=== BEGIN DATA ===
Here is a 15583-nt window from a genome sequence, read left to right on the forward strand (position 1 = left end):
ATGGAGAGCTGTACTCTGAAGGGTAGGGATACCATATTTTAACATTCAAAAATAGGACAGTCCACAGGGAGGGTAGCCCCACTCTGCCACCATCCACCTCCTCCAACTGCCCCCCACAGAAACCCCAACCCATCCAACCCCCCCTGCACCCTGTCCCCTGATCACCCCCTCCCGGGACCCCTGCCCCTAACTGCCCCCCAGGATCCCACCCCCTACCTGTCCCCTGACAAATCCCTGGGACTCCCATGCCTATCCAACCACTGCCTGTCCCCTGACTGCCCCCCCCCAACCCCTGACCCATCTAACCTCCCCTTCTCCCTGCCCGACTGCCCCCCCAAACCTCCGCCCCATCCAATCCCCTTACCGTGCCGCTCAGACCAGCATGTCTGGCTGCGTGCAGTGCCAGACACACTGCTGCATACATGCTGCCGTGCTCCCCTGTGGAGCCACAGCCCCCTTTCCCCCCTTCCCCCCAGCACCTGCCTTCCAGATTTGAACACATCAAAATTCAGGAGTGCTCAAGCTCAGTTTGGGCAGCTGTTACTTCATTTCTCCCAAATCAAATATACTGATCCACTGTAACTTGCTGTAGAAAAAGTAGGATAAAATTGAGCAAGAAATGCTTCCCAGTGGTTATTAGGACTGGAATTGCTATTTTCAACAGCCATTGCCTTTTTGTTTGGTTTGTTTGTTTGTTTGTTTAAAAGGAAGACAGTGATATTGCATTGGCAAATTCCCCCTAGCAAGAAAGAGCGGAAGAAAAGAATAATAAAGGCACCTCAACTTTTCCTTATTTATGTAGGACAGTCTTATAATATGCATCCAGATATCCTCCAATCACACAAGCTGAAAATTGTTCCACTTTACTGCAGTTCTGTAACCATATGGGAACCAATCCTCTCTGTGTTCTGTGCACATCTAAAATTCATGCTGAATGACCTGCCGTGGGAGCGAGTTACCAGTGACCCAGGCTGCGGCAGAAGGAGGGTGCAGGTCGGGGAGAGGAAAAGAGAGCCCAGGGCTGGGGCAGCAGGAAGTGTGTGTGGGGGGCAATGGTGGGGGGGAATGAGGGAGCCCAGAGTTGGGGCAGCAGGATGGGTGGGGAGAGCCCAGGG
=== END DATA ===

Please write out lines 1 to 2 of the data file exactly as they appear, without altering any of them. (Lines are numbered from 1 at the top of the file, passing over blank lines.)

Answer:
Here is a 15583-nt window from a genome sequence, read left to right on the forward strand (position 1 = left end):
ATGGAGAGCTGTACTCTGAAGGGTAGGGATACCATATTTTAACATTCAAAAATAGGACAGTCCACAGGGAGGGTAGCCCCACTCTGCCACCATCCACCTCCTCCAACTGCCCCCCACAGAAACCCCAACCCATCCAACCCCCCCTGCACCCTGTCCCCTGATCACCCCCTCCCGGGACCCCTGCCCCTAACTGCCCCCCAGGATCCCACCCCCTACCTGTCCCCTGACAAATCCCTGGGACTCCCATGCCTATCCAACCACTGCCTGTCCCCTGACTGCCCCCCCCCAACCCCTGACCCATCTAACCTCCCCTTCTCCCTGCCCGACTGCCCCCCCAAACCTCCGCCCCATCCAATCCCCTTACCGTGCCGCTCAGACCAGCATGTCTGGCTGCGTGCAGTGCCAGACACACTGCTGCATACATGCTGCCGTGCTCCCCTGTGGAGCCACAGCCCCCTTTCCCCCCTTCCCCCCAGCACCTGCCTTCCAGATTTGAACACATCAAAATTCAGGAGTGCTCAAGCTCAGTTTGGGCAGCTGTTACTTCATTTCTCCCAAATCAAATATACTGATCCACTGTAACTTGCTGTAGAAAAAGTAGGATAAAATTGAGCAAGAAATGCTTCCCAGTGGTTATTAGGACTGGAATTGCTATTTTCAACAGCCATTGCCTTTTTGTTTGGTTTGTTTGTTTGTTTGTTTAAAAGGAAGACAGTGATATTGCATTGGCAAATTCCCCCTAGCAAGAAAGAGCGGAAGAAAAGAATAATAAAGGCACCTCAACTTTTCCTTATTTATGTAGGACAGTCTTATAATATGCATCCAGATATCCTCCAATCACACAAGCTGAAAATTGTTCCACTTTACTGCAGTTCTGTAACCATATGGGAACCAATCCTCTCTGTGTTCTGTGCACATCTAAAATTCATGCTGAATGACCTGCCGTGGGAGCGAGTTACCAGTGACCCAGGCTGCGGCAGAAGGAGGGTGCAGGTCGGGGAGAGGAAAAGAGAGCCCAGGGCTGGGGCAGCAGGAAGTGTGTGTGGGGGGCAATGGTGGGGGGGAATGAGGGAGCCCAGAGTTGGGGCAGCAGGATGGGTGGGGAGAGCCCAGGG